Congressman: Delta Fish a “Worthless Little Worm”

Peter Johnsen, U.S. Fish & Wildlife Service
Photo: Peter Johnsen, U.S. Fish & Wildlife Service

In hearings by the House Energy & Commerce Subcommitee today, Rep. George Radanovich (R-Fresno) called the Delta smelt “a worthless little worm that needs to go the way of the dinosaur.” He made the remark as part of a five-minute attack on “environmental alarmism,” in response to testimony from former vice-president Al Gore, founder of the Alliance for Climate Protection.

The tiny fish, recently listed by the state Fish & Game Commission as “endangered,” came up in remarks by Radanovich about the current drought conditions in the Central Valley. He blamed the lack of water on lawsuits that have restricted water supplies to farms, “for a Delta smelt–a worthless little worm that needs to go the way of the dinosaur. They’ve shut pumps down and restricted water deliveries to California over that thing, when what’s eating it is a striped bass, a non-native species in the Delta.”

Radanovich rejected the possibility that climate change might be a player in the current drought. Instead he took aim at what he described as “collaboration between environmentalists and sport fishermen,” blaming that for slashed water allocations to farms, as many as 60,000 job losses and “a $6 billion-dollar hit to our economy.”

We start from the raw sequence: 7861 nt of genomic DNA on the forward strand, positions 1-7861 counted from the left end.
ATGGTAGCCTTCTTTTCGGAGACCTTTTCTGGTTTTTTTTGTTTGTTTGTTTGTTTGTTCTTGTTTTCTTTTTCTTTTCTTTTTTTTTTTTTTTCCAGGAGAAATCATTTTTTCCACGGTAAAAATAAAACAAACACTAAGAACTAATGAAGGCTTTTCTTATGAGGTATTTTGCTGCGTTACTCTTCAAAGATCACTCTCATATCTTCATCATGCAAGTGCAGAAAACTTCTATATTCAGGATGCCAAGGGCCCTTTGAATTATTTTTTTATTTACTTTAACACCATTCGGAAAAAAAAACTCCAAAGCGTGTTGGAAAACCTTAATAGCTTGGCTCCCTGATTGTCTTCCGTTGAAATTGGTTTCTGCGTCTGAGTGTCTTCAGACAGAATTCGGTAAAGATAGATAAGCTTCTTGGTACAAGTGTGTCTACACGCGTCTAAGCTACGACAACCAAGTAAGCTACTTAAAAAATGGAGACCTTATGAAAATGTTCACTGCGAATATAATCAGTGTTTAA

“That is not global warming,” he said. ” “It’s the result of bad policy caused by environmental alarmism.”

Joining Gore among the 21 witnesses before the subcommittee on Day 4 of the climate bill hearings was UC Davis professor Dan Sperling (.pdf link), who had just come from a marathon hearing before the California Air Resources Board. Last evening the Air Board approved the first-ever Low-Carbon Fuel Standard, as part of it’s plan to reduce greenhouse gases.

Congressman: Delta Fish a “Worthless Little Worm” 24 April,2009Craig Miller


Craig Miller

Craig is a former KQED Science editor, specializing in weather, climate, water & energy issues, with a little seismology thrown in just to shake things up. Prior to that, he launched and led the station's award-winning multimedia project, Climate Watch. Craig is also an accomplished writer/producer of television documentaries, with a focus on natural resource issues.

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